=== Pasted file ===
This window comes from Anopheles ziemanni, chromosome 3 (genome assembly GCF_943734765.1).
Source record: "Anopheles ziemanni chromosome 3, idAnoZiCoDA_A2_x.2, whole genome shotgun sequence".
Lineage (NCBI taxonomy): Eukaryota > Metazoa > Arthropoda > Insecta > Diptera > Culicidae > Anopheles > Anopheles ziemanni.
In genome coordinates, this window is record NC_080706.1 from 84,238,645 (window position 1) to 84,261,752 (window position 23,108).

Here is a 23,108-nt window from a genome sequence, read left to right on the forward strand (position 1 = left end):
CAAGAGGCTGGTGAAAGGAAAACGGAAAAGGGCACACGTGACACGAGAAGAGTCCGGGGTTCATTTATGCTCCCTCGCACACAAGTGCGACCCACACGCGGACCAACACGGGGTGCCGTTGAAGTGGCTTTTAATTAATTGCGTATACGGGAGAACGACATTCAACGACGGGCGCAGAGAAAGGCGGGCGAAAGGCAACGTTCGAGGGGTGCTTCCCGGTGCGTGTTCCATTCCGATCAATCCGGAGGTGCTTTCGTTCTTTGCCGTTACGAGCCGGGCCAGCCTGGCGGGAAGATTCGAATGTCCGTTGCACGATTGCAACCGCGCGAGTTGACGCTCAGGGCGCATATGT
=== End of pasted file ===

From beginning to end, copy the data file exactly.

This window comes from Anopheles ziemanni, chromosome 3 (genome assembly GCF_943734765.1).
Source record: "Anopheles ziemanni chromosome 3, idAnoZiCoDA_A2_x.2, whole genome shotgun sequence".
Lineage (NCBI taxonomy): Eukaryota > Metazoa > Arthropoda > Insecta > Diptera > Culicidae > Anopheles > Anopheles ziemanni.
In genome coordinates, this window is record NC_080706.1 from 84,238,645 (window position 1) to 84,261,752 (window position 23,108).

Here is a 23,108-nt window from a genome sequence, read left to right on the forward strand (position 1 = left end):
CAAGAGGCTGGTGAAAGGAAAACGGAAAAGGGCACACGTGACACGAGAAGAGTCCGGGGTTCATTTATGCTCCCTCGCACACAAGTGCGACCCACACGCGGACCAACACGGGGTGCCGTTGAAGTGGCTTTTAATTAATTGCGTATACGGGAGAACGACATTCAACGACGGGCGCAGAGAAAGGCGGGCGAAAGGCAACGTTCGAGGGGTGCTTCCCGGTGCGTGTTCCATTCCGATCAATCCGGAGGTGCTTTCGTTCTTTGCCGTTACGAGCCGGGCCAGCCTGGCGGGAAGATTCGAATGTCCGTTGCACGATTGCAACCGCGCGAGTTGACGCTCAGGGCGCATATGT